• It is important that initiatives do not engage solely with street children but also with schools, parents and the wider community as CHETNA does in India. CHETNA works closely with parents, counselling and encouraging them to participate in their child’s education and supporting them with obstacles they may face in sending their child to school. Meanwhile, Save the Children India works with teachers, training them to use child-friendly and interactive teaching methods, ensuring learning is engaging and fun.
  • CESIP provides a variety of learning activities for street-based, working children and adolescents through a mobile development centre called ‘Centro de Desarrollo Integral del Niño, Niña y Adolescentes’ (CDINA) in Peru. The mobile CDINA is installed in public spaces around supply markets where children and adolescents work. Parents, guardians, family members and the community at large see this as a safe learning and recreation space for working children and adolescents, and accept their participation, even if it means they work less.

These initiatives are just some of the approaches that organisations and teams around the world have been implementing in order to ensure street children are included in global education progress. These promising initiatives are not only successful, but sustainable and scalable and with collaborative support and effort, we can ensure that street children are no longer being left behind.

Are you implementing innovative programmes to help street children access an education or want to know more how you can contribute to realising education for all street children? Send us a message at info@streetchildren.org.

[i] Natalie Turgut, ‘The Protection and Promotion of Human Rights for Street-Connected Children: Legal, Policy and Practical Strategies for Change’, Briefing Paper (Consortium for Street Children, 2017), https://www.streetchildren.org/resources/cscs-briefing-paper-2017-the-protection-and-promotion-of-human-rights-for-street-connected-children-legal-policy-and-practical-strategies-for-change/.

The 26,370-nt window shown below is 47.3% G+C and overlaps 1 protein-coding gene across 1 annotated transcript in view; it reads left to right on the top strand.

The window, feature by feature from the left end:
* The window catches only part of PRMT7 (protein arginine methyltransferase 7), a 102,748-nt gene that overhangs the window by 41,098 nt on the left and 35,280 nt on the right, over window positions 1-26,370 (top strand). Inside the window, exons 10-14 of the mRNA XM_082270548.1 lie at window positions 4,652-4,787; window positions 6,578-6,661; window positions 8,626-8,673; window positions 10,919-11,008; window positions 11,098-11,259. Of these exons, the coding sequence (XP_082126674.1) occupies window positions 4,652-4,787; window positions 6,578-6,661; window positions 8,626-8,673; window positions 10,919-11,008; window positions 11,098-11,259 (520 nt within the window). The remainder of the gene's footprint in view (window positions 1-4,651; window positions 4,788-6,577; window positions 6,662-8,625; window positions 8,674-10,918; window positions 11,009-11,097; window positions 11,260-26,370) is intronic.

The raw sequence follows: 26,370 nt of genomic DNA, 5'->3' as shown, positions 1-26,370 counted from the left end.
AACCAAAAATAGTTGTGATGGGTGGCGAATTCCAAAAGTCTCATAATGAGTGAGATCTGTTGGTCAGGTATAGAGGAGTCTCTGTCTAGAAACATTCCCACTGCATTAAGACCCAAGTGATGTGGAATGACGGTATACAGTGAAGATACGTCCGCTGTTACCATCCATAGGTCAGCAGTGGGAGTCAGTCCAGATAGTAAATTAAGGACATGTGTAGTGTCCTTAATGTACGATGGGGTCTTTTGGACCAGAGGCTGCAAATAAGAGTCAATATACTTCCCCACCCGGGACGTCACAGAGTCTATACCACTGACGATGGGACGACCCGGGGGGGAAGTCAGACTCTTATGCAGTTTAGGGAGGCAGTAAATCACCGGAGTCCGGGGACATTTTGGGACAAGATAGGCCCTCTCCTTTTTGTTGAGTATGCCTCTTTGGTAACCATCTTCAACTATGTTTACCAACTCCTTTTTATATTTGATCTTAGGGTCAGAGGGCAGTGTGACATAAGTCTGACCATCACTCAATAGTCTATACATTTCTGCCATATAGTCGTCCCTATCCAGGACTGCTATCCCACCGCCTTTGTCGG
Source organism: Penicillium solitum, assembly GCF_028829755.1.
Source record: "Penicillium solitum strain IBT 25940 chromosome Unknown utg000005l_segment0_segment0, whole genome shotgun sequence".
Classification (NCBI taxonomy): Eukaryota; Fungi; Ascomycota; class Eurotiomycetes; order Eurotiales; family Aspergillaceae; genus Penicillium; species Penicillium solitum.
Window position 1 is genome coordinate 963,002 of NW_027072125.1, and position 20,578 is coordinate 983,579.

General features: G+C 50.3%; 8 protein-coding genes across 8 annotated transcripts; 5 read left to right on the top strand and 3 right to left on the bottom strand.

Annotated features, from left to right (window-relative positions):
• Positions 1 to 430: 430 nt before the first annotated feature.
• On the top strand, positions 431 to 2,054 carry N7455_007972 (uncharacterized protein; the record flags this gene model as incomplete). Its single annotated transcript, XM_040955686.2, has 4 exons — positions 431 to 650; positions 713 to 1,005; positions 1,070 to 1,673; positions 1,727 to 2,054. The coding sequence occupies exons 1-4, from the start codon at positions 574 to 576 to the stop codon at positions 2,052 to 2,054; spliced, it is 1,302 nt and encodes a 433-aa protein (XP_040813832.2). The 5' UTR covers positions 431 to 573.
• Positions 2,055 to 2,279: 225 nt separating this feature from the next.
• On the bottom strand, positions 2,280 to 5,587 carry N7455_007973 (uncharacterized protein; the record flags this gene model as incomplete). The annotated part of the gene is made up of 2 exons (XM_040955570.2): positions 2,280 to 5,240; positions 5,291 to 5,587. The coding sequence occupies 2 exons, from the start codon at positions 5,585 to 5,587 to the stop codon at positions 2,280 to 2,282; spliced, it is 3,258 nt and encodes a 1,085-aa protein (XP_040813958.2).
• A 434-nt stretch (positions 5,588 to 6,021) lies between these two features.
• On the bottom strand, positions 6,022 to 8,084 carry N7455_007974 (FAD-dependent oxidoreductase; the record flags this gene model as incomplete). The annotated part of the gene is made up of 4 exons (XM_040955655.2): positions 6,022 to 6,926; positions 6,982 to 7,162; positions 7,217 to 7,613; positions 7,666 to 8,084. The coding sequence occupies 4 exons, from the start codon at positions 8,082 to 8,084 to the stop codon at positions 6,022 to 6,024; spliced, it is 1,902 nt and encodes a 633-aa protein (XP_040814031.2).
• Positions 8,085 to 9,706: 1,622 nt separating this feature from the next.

[ii] UNESCO, ed., ‘Meeting Commitments. Are Countries on Track to Achieve SDG4?’ (Springer Publishing Company, June 2017), https://doi.org/10.1891/9780826190123.0015.

[iii] Sarah Thomas de Benítez, ‘State of the World’s Street Children: Violence’ (London: Consortium for Street Children, 2007).

[iv] Jessica Woan, Jessica Lin, and Colette Auerswald, ‘The Health Status of Street Children and Youth in Low- and Middle-Income Countries: A Systematic Review of the Literature’, Journal of Adolescent Health 53, no. 3 (September 2013): 314-321.e12, https://doi.org/10.1016/j.jadohealth.2013.03.013.

[v] L. Veloso, ‘Child Street Labor in Brazil: Licit and Illicit Economies in the Eyes of Marginalized Youth’, South Atlantic Quarterly 111, no. 4 (1 October 2012): 663–79, https://doi.org/10.1215/00382876-1724129.

[vi] Lonnie Embleton et al., ‘Causes of Child and Youth Homelessness in Developed and Developing Countries: A Systematic Review and Meta-Analysis’, JAMA Pediatrics 170, no. 5 (1 May 2016): 435, https://doi.org/10.1001/jamapediatrics.2016.0156.

[vii] Daniel Gebretsadik, ‘Street Work and the Perceptions of Children: Perspectives from Dilla Town, Southern Ethiopia’, Global Studies of Childhood 7, no. 1 (1 March 2017): 29–37, https://doi.org/10.1177/2043610617694741.

[viii] Consortium for Street Children, ‘Africa Consultation Report for the UN Committee on the Rights of the Child’s General Comment on Children in Street Situations. February – March 2016’, 2016, https://www.streetchildren.org/wp-content/uploads/2016/05/Report-on-Ghana-Zimbabwe-DRC-consultations-April-2016-1.pdf.